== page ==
Catastrophizing as a Way of Life

Human sacrifice! Dogs and cats living together – mass hysteria! Dr. Peter Venkman in the original Ghostbusters.

Utter chaos. Cindy Bolbach, Candidate for Moderator of the 219th General Assembly of the Presbyterian Church (USA) when asked what would happen if she wasn’t elected.

Progressive institutional leaders have specifically taught young progressives that catastrophizing is a good way to get what they want. From this article quoting Matt Yglesias & Jill Filipovic 

The world is a hot mess.

I say those words on a regular basis and it occurs to me that they are sort of true but not totally true. Lent is a great time to acknowledge that we are dust, apart from Jesus we are nothing, and we are indeed a hot mess. Some of us catastrophize for dramatic effect (Dr. Venkman) and some of us catastrophize because we are being brilliantly sarcastic (Cindy) and some of us catastrophize because we’ve been taught it’s useful in daily life.

Even if we try to follow Jesus, many of us are really good at focusing on what’s wrong. If we are connecting with the poor, the sick, the vulnerable, the lost, or the broken on a regular basis (which is what I believe we are all commanded to do) then an average week might have us spending time with someone who is considering suicide, someone whose cancer is not responding to treatment, someone who has monumental financial troubles, someone who has no friends, someone who is being abused but can’t leave, someone who is being vilified, or someone who is feeling utterly hopeless.

Hang on, friends. Resurrection is possible.

Don’t get me wrong. Jumping ahead to resurrection means we are not acknowledging the need to be resurrected. If I am a hot mess, I need to be saved from that. I need signs that life can be different.

I have profound hope in The Church of Jesus Christ as a community for those who want the world to be different. We see in Jesus someone who was destroyed by the Empire, castigated for standing with “the least of these” and mocked as a leader. His ways were not the ways of the powerful. Remember there were two parades the week of Jesus trial: one with a donkey (Jesus) and one with war horses (Pilate).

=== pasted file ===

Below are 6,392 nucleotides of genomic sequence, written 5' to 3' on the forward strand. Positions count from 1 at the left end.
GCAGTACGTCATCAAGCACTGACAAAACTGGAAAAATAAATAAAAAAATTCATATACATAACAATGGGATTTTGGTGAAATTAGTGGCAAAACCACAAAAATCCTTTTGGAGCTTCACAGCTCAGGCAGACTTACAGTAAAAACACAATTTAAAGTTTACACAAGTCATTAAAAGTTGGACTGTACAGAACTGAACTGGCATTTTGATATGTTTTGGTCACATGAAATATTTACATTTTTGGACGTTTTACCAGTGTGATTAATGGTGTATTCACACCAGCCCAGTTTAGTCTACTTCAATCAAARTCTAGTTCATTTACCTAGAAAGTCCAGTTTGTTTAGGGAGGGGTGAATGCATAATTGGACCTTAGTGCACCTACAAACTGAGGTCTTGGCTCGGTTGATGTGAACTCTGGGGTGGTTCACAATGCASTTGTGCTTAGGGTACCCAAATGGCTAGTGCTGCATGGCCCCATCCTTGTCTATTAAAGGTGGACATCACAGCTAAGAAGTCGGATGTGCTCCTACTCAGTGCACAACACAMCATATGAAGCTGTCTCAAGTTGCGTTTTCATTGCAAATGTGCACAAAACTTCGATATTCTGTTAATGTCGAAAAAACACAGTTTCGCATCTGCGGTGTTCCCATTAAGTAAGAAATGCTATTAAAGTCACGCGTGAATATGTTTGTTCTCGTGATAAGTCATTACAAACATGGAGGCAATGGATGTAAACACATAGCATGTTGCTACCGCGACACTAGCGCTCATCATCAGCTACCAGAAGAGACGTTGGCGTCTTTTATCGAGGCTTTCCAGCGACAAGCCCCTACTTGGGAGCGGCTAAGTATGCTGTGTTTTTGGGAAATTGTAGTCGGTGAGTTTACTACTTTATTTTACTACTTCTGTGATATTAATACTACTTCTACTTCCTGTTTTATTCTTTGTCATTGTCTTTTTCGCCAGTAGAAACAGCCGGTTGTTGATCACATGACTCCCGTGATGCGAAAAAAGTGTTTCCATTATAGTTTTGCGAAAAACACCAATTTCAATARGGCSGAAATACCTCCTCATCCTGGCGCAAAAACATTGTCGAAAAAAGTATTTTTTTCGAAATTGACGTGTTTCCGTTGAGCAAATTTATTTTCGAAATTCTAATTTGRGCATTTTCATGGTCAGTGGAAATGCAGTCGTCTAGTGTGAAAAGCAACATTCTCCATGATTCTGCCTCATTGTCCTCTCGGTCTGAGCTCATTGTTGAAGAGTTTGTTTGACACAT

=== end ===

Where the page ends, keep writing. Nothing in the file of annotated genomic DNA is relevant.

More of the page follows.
What gives me hope these days? Churches that love trans kids and remind them that God loves them beyond measure. Churches that partner with the poor rather than lord over the poor with toxic mission practices. Churches that use everything as a tool for ministry from their building (for community needs) to their underused property (for affordable housing, medical clinics, food pantries, clothing closets.)

As for Dr. Venkman, Cindy Bolbach, and the plight of teen-aged girls . . .

  • The Ghostbusters saved the world from Gozer/the Stay Puft Marshmallow Man),
  • Cindy was elected Moderator of my denomination,
  • Compassionate people all over the world are studying the mental health needs of young people so that we can do better.

Yes, the world is a hot mess. And we can do better. And there is hope.

Image source (and a good article)

2 responses to “Catastrophizing as a Way of Life

  1. Martha R Neely

    Hi Jan, I just read an article about Trinity Moravian Church here in Winston Salem which paid off medical debts for 3,555 families during a Debt Jubilee. They bought bad debts for pennies on the dollar and paid off $3.3 million with about $15,000. Amazing. Thanks for your blog. As a lifelong Presbyterian and mother of a female pastor who has gone through a challenging first call, your blog resonates on manny levels! Blessings, Martha Neely

    Liked by 1 person

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